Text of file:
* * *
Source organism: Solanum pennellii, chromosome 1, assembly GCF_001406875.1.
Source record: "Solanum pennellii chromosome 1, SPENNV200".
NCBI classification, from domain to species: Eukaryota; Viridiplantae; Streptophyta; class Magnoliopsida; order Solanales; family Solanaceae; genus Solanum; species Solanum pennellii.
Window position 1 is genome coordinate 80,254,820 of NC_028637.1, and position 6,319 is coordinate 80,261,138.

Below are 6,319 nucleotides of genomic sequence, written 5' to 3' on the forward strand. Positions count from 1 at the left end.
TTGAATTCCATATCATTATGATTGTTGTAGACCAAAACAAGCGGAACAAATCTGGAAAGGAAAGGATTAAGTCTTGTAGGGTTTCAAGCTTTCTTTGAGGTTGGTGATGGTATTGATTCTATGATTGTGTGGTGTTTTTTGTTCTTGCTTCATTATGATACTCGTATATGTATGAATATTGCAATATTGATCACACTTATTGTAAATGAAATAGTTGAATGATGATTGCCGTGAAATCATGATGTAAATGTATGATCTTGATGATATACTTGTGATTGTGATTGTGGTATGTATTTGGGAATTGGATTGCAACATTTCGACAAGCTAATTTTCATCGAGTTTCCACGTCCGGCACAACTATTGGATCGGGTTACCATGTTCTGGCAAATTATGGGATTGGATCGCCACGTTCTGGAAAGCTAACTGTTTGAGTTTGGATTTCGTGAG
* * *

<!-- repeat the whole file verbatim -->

Source organism: Solanum pennellii, chromosome 1, assembly GCF_001406875.1.
Source record: "Solanum pennellii chromosome 1, SPENNV200".
NCBI classification, from domain to species: Eukaryota; Viridiplantae; Streptophyta; class Magnoliopsida; order Solanales; family Solanaceae; genus Solanum; species Solanum pennellii.
Window position 1 is genome coordinate 80,254,820 of NC_028637.1, and position 6,319 is coordinate 80,261,138.

Below are 6,319 nucleotides of genomic sequence, written 5' to 3' on the forward strand. Positions count from 1 at the left end.
TTGAATTCCATATCATTATGATTGTTGTAGACCAAAACAAGCGGAACAAATCTGGAAAGGAAAGGATTAAGTCTTGTAGGGTTTCAAGCTTTCTTTGAGGTTGGTGATGGTATTGATTCTATGATTGTGTGGTGTTTTTTGTTCTTGCTTCATTATGATACTCGTATATGTATGAATATTGCAATATTGATCACACTTATTGTAAATGAAATAGTTGAATGATGATTGCCGTGAAATCATGATGTAAATGTATGATCTTGATGATATACTTGTGATTGTGATTGTGGTATGTATTTGGGAATTGGATTGCAACATTTCGACAAGCTAATTTTCATCGAGTTTCCACGTCCGGCACAACTATTGGATCGGGTTACCATGTTCTGGCAAATTATGGGATTGGATCGCCACGTTCTGGAAAGCTAACTGTTTGAGTTTGGATTTCGTGAG